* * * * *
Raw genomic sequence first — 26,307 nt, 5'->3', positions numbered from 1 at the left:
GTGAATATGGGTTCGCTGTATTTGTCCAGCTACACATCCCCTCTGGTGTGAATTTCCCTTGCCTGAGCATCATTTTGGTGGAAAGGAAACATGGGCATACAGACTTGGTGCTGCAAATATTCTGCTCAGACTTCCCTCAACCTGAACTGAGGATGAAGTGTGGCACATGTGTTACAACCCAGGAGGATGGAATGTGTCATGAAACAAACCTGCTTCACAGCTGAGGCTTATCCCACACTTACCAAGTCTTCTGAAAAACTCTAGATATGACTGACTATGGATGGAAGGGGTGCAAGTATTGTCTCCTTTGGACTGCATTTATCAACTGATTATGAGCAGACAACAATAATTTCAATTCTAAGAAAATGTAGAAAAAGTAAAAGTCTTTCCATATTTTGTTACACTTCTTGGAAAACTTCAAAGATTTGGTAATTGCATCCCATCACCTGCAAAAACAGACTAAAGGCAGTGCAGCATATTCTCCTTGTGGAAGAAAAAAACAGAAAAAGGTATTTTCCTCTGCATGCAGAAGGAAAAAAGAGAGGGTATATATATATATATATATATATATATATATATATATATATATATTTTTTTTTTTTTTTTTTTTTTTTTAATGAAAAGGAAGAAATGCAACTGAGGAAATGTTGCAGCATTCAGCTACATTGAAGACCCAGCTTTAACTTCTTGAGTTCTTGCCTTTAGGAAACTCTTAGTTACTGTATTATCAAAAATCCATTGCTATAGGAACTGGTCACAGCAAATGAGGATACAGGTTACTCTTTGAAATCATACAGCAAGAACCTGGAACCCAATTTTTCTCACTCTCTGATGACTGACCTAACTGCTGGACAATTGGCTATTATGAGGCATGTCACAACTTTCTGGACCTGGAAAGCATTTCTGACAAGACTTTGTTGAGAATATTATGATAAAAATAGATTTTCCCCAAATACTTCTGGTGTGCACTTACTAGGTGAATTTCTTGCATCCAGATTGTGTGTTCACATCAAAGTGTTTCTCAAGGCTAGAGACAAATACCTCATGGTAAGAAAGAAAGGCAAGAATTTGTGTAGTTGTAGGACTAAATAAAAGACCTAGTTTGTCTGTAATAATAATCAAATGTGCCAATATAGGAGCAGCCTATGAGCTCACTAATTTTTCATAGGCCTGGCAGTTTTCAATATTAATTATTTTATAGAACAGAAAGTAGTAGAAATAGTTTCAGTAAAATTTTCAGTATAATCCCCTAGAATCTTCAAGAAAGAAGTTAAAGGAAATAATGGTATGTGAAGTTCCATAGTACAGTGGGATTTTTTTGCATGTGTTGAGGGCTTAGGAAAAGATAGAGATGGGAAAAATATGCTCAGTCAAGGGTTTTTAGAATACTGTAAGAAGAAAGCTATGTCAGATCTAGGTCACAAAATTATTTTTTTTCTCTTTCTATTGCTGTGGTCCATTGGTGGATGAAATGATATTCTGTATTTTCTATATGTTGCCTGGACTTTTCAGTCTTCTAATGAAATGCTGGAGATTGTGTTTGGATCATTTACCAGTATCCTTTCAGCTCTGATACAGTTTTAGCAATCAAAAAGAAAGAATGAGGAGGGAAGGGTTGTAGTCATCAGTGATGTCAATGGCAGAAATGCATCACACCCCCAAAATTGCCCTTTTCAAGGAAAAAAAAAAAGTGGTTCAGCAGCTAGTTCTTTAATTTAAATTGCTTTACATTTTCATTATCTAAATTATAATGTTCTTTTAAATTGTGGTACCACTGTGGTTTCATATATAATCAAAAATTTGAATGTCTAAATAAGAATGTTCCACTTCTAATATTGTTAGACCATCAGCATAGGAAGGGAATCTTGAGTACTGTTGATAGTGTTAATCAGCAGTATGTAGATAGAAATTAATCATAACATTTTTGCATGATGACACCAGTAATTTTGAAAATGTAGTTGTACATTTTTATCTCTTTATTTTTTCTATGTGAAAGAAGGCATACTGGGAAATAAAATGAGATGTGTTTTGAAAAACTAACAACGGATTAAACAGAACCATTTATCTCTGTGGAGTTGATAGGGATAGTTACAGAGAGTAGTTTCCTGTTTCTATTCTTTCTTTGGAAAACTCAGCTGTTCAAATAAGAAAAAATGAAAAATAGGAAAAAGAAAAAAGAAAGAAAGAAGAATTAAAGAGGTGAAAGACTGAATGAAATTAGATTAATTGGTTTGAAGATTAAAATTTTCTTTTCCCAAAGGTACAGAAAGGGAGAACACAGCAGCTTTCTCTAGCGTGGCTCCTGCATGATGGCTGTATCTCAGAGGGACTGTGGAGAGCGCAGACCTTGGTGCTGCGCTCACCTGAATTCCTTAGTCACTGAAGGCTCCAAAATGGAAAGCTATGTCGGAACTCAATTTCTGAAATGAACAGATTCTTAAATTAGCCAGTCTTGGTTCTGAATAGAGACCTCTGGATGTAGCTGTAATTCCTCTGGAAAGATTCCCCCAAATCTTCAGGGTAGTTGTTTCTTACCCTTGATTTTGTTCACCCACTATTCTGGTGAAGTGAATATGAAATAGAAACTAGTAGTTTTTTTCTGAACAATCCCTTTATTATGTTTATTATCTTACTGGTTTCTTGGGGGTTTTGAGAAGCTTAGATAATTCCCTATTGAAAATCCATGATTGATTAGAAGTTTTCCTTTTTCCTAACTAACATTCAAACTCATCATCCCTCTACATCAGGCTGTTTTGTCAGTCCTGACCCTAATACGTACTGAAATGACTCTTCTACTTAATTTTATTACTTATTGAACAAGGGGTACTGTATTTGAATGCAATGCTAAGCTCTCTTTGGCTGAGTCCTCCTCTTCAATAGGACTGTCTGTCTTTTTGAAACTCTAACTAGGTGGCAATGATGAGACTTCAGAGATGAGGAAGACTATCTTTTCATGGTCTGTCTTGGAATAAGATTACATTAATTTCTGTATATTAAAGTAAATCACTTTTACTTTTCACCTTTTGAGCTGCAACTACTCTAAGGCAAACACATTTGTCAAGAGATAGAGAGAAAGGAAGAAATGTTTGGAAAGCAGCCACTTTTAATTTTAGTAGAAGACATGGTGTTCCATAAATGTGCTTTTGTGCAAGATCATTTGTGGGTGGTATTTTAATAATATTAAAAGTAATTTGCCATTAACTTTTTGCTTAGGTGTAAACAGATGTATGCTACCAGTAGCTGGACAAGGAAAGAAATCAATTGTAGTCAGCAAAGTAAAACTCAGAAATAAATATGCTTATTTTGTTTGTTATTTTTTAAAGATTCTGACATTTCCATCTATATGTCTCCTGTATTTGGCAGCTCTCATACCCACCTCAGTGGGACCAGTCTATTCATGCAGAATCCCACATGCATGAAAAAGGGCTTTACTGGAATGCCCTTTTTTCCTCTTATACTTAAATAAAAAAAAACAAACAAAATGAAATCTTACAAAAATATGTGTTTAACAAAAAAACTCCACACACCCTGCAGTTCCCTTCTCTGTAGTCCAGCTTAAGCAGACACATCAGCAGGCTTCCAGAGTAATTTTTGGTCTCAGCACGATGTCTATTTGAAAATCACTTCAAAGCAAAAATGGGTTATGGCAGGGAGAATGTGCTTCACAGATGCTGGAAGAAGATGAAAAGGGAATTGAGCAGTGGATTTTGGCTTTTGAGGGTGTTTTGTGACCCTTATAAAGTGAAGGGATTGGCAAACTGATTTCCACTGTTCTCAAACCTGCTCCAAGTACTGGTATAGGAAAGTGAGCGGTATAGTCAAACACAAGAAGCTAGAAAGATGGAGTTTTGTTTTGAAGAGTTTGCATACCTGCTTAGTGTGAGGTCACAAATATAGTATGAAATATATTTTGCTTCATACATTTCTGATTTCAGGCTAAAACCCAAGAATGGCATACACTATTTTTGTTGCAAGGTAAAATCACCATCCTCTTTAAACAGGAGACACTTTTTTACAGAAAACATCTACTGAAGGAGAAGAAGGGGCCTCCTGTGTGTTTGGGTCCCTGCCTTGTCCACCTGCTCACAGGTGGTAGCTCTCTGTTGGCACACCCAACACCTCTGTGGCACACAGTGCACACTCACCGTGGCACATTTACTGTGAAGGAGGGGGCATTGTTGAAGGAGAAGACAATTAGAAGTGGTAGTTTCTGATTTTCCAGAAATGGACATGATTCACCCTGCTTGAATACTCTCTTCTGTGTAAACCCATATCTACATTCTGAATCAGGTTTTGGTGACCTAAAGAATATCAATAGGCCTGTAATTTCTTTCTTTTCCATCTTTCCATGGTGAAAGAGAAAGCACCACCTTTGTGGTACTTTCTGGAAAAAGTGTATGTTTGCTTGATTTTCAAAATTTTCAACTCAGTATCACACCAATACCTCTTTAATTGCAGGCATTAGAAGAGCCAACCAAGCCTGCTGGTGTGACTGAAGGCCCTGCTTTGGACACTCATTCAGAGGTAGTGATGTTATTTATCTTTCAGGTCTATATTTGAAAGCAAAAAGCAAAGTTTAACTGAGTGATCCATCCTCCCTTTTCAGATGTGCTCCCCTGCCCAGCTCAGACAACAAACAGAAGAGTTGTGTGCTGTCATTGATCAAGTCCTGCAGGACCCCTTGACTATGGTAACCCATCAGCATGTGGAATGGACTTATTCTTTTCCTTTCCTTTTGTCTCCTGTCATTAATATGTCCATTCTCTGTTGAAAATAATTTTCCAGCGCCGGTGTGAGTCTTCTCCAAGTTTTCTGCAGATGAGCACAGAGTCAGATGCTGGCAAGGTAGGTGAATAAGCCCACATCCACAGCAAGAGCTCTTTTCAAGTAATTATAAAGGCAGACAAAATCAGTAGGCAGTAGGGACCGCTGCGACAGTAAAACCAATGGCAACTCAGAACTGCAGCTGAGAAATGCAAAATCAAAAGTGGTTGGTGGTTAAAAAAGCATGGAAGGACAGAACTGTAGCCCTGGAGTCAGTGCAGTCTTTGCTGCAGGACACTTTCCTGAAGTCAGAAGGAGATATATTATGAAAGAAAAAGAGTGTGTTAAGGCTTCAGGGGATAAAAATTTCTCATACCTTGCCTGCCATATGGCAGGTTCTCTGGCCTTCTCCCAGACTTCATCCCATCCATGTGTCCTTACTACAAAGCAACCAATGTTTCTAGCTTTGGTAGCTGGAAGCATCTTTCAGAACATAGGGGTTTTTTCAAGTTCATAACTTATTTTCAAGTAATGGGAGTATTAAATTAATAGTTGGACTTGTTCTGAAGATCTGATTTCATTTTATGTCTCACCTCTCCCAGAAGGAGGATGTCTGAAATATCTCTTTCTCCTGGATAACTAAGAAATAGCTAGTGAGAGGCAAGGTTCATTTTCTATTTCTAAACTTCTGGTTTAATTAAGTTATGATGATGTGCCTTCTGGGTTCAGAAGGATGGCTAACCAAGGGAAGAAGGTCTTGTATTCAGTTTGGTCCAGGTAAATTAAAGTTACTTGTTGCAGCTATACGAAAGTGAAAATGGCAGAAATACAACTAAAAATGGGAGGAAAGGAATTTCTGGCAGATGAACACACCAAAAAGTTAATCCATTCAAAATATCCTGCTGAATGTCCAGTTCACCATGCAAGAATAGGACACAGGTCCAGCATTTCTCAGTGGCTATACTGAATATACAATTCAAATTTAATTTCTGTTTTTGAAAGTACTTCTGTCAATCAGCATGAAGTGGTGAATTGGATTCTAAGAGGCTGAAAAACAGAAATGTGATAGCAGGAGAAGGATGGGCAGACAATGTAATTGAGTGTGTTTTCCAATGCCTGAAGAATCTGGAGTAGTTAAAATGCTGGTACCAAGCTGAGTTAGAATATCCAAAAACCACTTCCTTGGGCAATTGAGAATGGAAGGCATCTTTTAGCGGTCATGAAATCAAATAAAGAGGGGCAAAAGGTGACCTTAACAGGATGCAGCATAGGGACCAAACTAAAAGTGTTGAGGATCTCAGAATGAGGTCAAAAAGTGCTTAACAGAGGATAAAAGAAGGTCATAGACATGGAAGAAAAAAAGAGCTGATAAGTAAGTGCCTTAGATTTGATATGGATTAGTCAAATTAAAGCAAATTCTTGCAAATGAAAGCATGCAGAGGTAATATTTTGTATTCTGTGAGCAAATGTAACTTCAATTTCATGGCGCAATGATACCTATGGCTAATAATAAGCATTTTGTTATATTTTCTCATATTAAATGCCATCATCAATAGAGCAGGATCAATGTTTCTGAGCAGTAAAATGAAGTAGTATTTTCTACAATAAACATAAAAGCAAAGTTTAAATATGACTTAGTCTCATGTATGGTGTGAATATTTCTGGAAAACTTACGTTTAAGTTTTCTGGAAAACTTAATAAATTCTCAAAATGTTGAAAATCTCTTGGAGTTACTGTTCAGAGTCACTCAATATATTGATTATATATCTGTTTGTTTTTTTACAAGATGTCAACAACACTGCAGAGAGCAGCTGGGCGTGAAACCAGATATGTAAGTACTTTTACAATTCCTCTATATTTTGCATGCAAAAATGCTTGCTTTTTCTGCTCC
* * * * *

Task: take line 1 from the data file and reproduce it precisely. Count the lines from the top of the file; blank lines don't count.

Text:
Raw genomic sequence first — 26,307 nt, 5'->3', positions numbered from 1 at the left: